I created an ice cream flavor inspired by the atomic/space age aesthetic and design. With my concept A Sweet History, I convert inedible stories into comestible pieces of art. I design and produce ice cream flavors inspired by historical figures, events, places, art, literature, and myths as a vehicle for unconventional learning. Through the medium of ice cream, I teach people forgotten, neglected, and skewed histories and thus demystify common misconceptions. Each flavor is accompanied by extensive historical research and demonstrates how food as art can communicate complicated stories, educate in innovative ways, and spark both discussion and pleasure.
3 tablespoons milk powder
2 cups cream
2 cups milk
3/4 cups sugar
1/4 cup glucose or corn syrup
1 tablespoon + 1 teaspoon corn starch, mixed with 2 tablespoons milk (cornstarch slurry)
5 tablespoons coffee beans
1 bar of Aero chocolate, chopped
1/2 cup Jell-O candy, chopped
3 oz cherry Jell-O
1/2 cup warmwater
1 1/2 cups mini marshmallows
2 tablespoon Kirsch (clear cherry brandy)
Stir the coffee beans into the milk and place in the fridge for 2 hours.
Mix the milk powder and sugar in a small bowl; set aside.
Place the cream, milk with the coffee beans, and glucose in a saucepan over medium high heat and cook, whisking occasionally, until it comes to a full rolling boil.
Whisk the milk powder mixture into pot. Reduce the heat to a low simmer, add the cornstarch slurry, and continue cooking and whisking for two minutes.
Remove from heat. Pour into a metal or glass bowl and sit it in an ice bath.
Strain when the base is cool for the smoothest possible ice cream.
Put the base in the refrigerator for 4 hours to overnight.
Churn according to your ice cream machine’s instructions.
Layer the ice cream with the chocolate and candy in a freezer safe container. Freeze for at least 4 hours before serving.
In a large microwave-safe bowl, add JELL-O gelatin and water and whisk everything together.
Microwave for 1-2 minutes until gelatin is fully dissolved. Stop halfway to whisk everything together.
Add marshmallows and microwave for 1-2 minutes or until they are slightly melted.
Whisk the mixture together until smooth and there are no lumps.
Pour the mixture in a lightly oiled square pan and chill in the fridge for about 50 minutes.
Once the mixture has set, run a sharp knife around the edges and then, flip it onto a baking sheet lined with foil that's been sprayed with oil.
Use a sharp knife to cut the candy into tiny cubes. It helps to spray some oil on the knife blade to prevent it from sticking to the cubes and making a mess.
Set aside about a half cup for the ice cream. The rest can be coated in sugar and stored in the fridge for up to 2 days.
For millennium, space has fascinated and frightened people. Many had dreams of visiting the unknown beyond our planet before the 1960s. The first successful attempt to fly alongside the clouds occurred in 1783 by aeronaut Pilâtre de Rosier. He was followed by many other aeronauts whose flights were novel and widely promoted. Over a 100 years later in 1899, Wilbur Wright claimed in a letter to the Smithsonian that human flight was possible. In 1900, the first Zeppelin ridged airship took fight in Germany. One hundred years ago in 1920, the first transcontinental mail service was delivered via plane. Later that decade, the largest Zeppelin to ever be built flew across the Atlantic, serving its guests various German dishes and special cocktails like the Kirsch Martini, and was welcomed in NYC with confetti parades.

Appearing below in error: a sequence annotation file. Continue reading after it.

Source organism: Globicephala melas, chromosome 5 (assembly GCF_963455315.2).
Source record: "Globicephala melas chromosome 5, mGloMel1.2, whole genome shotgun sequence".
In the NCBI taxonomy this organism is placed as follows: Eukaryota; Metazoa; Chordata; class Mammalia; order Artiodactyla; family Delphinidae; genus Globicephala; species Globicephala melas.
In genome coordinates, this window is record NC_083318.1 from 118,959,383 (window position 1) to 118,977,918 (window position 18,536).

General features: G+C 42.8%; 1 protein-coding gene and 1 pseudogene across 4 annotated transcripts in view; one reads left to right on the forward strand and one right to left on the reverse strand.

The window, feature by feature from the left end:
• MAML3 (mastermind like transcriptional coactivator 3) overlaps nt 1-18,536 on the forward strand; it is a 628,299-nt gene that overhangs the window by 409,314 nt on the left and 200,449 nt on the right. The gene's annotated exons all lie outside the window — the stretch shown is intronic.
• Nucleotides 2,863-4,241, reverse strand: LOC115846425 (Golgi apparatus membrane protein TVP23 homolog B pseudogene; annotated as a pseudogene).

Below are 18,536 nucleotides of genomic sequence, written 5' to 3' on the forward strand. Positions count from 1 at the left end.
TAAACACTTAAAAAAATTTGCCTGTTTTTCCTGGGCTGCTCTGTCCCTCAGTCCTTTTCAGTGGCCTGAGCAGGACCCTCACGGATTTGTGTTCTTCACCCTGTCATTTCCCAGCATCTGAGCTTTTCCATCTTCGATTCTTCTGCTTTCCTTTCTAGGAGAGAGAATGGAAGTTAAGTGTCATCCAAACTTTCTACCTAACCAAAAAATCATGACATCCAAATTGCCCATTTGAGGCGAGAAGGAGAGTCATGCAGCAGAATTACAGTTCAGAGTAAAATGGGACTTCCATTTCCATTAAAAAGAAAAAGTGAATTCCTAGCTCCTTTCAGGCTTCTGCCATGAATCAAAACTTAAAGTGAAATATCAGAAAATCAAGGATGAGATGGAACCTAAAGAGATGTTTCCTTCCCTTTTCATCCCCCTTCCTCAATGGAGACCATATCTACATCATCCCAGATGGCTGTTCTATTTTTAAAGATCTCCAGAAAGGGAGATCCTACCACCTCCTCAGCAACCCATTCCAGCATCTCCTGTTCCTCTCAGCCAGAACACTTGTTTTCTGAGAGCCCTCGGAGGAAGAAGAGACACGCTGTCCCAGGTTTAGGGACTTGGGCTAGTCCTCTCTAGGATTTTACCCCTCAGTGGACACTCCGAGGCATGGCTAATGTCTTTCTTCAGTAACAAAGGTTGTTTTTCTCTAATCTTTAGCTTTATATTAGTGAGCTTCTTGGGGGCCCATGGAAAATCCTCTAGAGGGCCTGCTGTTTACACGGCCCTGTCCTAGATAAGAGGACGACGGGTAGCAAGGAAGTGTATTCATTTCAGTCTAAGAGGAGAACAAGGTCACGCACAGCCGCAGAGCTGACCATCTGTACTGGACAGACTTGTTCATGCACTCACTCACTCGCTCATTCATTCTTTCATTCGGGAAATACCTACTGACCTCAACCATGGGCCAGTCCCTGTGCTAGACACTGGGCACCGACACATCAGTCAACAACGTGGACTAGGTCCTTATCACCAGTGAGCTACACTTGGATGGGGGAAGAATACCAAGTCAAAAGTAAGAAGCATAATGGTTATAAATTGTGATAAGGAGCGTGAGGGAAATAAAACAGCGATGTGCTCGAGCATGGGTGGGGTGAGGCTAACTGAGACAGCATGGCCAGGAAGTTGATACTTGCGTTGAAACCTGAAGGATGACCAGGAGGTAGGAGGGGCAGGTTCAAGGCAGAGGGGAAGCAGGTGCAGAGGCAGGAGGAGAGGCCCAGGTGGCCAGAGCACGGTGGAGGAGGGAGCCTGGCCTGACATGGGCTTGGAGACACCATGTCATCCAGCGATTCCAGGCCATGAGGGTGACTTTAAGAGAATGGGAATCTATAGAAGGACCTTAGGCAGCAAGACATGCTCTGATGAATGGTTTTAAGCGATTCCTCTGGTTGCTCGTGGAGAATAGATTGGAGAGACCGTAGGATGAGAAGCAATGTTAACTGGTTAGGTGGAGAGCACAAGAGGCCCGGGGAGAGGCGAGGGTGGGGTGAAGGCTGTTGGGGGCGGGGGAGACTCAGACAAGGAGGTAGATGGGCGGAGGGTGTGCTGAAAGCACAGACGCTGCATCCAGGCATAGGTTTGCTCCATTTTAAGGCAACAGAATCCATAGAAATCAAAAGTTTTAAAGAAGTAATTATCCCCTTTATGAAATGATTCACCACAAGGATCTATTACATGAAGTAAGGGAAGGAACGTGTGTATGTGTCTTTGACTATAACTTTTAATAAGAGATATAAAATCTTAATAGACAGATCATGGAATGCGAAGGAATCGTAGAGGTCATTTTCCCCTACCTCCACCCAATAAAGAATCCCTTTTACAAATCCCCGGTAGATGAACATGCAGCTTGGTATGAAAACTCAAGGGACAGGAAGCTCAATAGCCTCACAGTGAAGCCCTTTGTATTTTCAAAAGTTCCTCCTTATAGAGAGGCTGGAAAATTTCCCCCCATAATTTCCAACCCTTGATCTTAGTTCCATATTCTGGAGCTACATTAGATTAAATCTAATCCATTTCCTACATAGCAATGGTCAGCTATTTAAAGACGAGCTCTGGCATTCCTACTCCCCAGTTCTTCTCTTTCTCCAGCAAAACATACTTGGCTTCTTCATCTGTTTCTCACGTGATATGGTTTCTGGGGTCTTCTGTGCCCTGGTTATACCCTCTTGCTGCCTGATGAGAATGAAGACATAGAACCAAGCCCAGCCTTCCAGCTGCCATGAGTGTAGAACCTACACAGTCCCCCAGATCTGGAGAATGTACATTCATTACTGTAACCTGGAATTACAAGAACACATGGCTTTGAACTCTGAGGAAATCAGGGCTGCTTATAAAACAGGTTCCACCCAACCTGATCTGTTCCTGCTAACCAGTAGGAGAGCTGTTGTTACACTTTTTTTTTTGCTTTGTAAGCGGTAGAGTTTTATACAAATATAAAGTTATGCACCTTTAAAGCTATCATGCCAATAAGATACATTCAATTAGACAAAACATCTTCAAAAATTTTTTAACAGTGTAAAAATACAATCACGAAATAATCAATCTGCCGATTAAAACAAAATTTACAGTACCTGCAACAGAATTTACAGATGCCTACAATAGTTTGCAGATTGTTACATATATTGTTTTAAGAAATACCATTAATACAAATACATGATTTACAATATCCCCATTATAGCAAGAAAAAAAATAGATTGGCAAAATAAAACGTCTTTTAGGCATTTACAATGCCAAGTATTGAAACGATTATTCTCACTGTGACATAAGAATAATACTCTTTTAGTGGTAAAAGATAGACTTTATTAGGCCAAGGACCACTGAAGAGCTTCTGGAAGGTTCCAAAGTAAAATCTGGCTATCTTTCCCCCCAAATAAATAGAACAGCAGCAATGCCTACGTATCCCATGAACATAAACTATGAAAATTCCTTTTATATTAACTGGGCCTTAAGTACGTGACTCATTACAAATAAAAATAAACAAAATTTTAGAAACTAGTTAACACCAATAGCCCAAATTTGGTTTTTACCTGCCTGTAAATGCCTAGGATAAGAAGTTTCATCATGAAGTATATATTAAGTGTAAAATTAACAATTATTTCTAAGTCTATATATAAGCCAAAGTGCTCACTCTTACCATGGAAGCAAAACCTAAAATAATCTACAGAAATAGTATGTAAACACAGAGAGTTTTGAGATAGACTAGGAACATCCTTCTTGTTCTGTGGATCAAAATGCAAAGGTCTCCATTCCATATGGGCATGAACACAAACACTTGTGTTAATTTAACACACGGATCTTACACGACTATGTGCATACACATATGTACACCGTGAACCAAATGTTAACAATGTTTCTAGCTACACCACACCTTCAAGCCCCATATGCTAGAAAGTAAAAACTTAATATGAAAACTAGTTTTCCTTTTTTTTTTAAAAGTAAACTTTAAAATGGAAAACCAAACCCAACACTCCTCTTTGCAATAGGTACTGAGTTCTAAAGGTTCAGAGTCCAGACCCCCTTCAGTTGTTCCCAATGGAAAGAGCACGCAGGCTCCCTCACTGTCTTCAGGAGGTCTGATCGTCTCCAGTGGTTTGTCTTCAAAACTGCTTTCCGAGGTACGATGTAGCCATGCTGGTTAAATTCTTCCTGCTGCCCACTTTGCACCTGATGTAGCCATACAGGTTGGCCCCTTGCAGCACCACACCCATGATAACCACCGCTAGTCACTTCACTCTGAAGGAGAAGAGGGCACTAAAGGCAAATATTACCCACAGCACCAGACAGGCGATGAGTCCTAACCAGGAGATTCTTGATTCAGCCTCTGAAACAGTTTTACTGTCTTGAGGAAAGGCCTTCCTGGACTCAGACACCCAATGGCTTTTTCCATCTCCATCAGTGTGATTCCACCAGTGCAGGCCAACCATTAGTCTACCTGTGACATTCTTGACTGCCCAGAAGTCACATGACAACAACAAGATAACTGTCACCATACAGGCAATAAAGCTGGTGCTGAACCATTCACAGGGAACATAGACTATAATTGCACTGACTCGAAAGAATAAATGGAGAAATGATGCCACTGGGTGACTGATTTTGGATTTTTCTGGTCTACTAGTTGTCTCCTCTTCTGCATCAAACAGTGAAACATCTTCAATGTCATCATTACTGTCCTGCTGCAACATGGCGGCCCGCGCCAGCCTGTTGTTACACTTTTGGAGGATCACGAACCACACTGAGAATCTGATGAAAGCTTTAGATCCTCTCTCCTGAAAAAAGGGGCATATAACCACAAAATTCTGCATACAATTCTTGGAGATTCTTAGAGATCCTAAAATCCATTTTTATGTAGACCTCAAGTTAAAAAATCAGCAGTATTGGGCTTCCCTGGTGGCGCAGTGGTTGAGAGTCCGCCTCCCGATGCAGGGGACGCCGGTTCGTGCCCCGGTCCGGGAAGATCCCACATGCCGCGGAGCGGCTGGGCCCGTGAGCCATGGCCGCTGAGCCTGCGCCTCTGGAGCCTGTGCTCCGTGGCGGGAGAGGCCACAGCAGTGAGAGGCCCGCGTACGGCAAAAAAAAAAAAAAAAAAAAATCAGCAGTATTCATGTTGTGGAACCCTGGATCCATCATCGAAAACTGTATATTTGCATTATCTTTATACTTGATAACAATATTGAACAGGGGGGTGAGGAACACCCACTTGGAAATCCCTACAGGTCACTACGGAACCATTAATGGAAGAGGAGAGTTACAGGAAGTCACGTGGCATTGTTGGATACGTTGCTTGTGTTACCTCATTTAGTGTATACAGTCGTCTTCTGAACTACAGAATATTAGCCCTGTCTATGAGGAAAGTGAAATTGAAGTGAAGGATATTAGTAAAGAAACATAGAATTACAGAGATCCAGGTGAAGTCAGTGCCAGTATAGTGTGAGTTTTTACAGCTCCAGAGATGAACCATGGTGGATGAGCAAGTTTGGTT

On March 16, 1926, Professor Robert Goddard, believing he was the first person to envision space flight was possible, launched the first liquid propellent rocket, which climbed 41 feet and then crashed into an orchard. Goddard (who was convinced that the Nazis had stollen his technology) influenced former German space architect, Wernher von Braun, who after the war helped develop the rocket for Apollo 11 in the service of the American aerospace technology. In 1957, Russia launched the first artificial Earth satellite, Sputnik I. That year marks the start of the Space Age. With Apollo 11, On July 20, 1969, “one small step for man, one giant leap for mankind” was realized when Neil Armstrong walk on the moon.
All this focus and interest in space and flying streamed down to other parts of society, namely design between the 1940s and 1960s. Influenced by the style of Streamline Moderne, which highlighted modernity and aerodynamics, design in the atomic age produced geometric patterns, galaxy motifs, and googie architecture. Getting its name from Googies, a Los Angeles coffee shop designed in 1949 by John Lautner, googie architecture catered to the new automobile culture. Businesses’ buildings needed to stand out along the road and they achieved this with bold color, neon signs, and futuristic structures that symbolized “invisible forces of speed and energy” inspired by the trains, cars, and zeppelins of the day, and the rocket ships of the future. The Space Race of the 1950s and 60s sustained the public interest in googie architecture. While many examples of this style have been demolished since, you can still see LAX’s space ship-esque Theme Building or the gravity defying modernist house named the Chemosphere.
In addition to architecture, the Atomic Age and Space age also influenced home decor from light fixtures to wallpaper, fashion, and TV shows like The Jetsons. Chairs had wings on them and coffee pots looked like they could lift off at any moment. When the space race cooled down at the end of the 1960s, and the world turned its attention to other things, design also shifted away from space, yet Earth’s excitment for space during the midcentury has been immortalized through the aesthetics of the age.